Sec. Urban Greening
Volume 5 - 2023 | https://doi.org/10.3389/frsc.2023.1257069
Editorial: Supporting the “virtuous cycle” in urban ecosystems: how research can inform plans, policies, and projects that impact urban resilience
- 1Center for Urban Resilience, Loyola Marymount University, Los Angeles, CA, United States
- 2California Chapter, The Nature Conservancy, Los Angeles, CA, United States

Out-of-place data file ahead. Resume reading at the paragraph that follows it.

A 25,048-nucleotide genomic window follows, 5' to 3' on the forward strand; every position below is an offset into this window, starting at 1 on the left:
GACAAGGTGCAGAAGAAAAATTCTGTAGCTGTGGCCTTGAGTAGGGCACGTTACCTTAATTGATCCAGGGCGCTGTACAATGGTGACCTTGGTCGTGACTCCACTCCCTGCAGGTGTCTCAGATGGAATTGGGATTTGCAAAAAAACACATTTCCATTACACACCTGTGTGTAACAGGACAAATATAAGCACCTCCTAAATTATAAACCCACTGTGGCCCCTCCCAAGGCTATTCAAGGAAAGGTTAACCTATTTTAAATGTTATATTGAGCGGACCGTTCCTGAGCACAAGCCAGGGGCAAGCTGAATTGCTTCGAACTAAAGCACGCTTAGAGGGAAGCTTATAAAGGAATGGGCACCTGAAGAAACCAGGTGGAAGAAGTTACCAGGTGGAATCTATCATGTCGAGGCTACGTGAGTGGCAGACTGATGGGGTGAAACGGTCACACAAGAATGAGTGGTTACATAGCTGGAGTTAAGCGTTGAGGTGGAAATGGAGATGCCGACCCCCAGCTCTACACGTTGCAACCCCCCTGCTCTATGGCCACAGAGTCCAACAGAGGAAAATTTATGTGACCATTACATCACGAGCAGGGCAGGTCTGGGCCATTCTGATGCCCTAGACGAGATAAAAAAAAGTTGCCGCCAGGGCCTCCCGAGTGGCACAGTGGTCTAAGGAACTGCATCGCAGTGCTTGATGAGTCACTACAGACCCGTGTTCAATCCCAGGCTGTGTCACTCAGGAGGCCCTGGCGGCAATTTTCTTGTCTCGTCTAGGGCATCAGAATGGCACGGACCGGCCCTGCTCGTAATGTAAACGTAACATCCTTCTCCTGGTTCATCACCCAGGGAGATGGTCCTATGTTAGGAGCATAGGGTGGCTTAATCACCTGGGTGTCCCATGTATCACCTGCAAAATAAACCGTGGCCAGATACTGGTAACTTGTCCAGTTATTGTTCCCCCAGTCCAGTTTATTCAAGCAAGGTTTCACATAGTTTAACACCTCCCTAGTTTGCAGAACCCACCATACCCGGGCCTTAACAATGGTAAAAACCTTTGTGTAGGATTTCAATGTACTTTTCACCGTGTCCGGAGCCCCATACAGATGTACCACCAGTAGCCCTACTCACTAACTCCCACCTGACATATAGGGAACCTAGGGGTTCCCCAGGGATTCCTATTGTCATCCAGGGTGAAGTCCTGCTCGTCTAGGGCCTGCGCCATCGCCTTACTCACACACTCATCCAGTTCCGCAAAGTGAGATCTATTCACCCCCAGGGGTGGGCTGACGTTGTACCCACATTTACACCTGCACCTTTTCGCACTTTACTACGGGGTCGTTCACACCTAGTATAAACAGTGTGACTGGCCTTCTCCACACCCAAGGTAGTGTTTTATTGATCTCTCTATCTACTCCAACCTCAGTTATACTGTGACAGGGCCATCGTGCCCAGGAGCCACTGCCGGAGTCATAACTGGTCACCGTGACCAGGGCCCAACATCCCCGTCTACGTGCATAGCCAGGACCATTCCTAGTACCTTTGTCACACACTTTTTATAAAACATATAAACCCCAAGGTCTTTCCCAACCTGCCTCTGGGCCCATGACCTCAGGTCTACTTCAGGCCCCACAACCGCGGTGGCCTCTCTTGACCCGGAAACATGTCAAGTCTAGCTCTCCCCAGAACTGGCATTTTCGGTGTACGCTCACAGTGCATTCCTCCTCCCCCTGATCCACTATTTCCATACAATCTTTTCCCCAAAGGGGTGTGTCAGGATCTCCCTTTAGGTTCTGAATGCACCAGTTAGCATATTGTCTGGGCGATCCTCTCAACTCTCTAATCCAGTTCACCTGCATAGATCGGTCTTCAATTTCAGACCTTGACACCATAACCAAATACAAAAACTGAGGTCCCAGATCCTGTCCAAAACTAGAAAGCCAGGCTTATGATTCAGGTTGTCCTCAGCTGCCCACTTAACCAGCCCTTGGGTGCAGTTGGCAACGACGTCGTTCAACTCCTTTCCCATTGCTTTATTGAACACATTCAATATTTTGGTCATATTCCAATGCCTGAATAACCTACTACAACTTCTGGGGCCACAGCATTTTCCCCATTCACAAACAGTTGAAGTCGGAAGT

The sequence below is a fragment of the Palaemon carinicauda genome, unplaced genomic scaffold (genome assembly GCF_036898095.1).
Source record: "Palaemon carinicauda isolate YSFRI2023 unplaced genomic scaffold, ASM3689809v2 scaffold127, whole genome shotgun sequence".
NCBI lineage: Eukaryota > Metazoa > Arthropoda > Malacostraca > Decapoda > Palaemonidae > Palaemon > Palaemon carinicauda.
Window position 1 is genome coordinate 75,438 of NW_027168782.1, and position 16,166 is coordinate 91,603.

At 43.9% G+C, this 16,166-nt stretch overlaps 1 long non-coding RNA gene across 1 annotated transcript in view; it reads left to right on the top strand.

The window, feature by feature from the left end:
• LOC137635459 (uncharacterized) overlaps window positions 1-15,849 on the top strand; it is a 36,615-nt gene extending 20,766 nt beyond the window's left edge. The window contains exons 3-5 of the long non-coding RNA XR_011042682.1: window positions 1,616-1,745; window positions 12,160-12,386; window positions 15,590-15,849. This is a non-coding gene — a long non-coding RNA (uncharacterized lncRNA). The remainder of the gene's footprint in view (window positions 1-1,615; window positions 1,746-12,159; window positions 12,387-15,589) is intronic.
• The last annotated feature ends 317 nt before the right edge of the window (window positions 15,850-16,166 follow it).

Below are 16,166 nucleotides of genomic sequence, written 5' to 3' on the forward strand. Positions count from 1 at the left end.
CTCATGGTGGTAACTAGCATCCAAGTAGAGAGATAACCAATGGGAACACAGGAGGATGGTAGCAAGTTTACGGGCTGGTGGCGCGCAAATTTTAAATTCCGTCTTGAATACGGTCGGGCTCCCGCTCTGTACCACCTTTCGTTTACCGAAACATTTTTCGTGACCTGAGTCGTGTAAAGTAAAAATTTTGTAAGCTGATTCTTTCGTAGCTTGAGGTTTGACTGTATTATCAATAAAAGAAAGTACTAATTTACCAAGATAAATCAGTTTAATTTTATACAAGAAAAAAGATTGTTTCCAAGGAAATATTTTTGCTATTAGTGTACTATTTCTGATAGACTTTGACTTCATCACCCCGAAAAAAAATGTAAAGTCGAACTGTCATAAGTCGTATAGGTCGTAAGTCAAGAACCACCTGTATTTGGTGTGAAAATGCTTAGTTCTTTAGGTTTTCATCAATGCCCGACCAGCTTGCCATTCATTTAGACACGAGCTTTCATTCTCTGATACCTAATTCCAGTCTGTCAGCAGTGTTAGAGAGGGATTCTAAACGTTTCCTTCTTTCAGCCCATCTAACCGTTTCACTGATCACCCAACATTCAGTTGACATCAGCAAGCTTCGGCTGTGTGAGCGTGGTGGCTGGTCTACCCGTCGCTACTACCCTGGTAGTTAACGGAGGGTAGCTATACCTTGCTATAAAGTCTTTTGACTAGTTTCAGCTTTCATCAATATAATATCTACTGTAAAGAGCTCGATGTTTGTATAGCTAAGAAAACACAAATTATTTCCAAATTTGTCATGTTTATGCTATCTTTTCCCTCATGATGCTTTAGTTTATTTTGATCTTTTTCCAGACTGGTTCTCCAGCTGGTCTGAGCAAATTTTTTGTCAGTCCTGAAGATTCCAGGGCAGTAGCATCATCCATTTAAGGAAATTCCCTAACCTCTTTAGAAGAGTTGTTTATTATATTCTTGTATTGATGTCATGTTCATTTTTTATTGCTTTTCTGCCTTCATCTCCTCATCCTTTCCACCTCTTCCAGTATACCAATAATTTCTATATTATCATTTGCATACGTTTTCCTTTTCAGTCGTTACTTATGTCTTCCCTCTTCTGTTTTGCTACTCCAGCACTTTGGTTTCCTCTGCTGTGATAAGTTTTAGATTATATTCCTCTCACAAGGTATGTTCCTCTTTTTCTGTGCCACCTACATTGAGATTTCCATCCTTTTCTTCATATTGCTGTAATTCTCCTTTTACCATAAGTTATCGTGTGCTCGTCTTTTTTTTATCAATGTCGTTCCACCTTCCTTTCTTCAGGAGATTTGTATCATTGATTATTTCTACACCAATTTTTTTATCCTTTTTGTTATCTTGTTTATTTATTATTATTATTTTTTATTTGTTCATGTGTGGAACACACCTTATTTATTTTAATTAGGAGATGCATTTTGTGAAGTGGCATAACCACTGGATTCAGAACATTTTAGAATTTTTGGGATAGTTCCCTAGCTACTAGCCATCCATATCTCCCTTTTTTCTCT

- 3Urban Nature Research Center and Department of Herpetology, Natural History Museum of Los Angeles County, Los Angeles, CA, United States
- 4Department of Biological Sciences, California State University Los Angeles, Los Angeles, CA, United States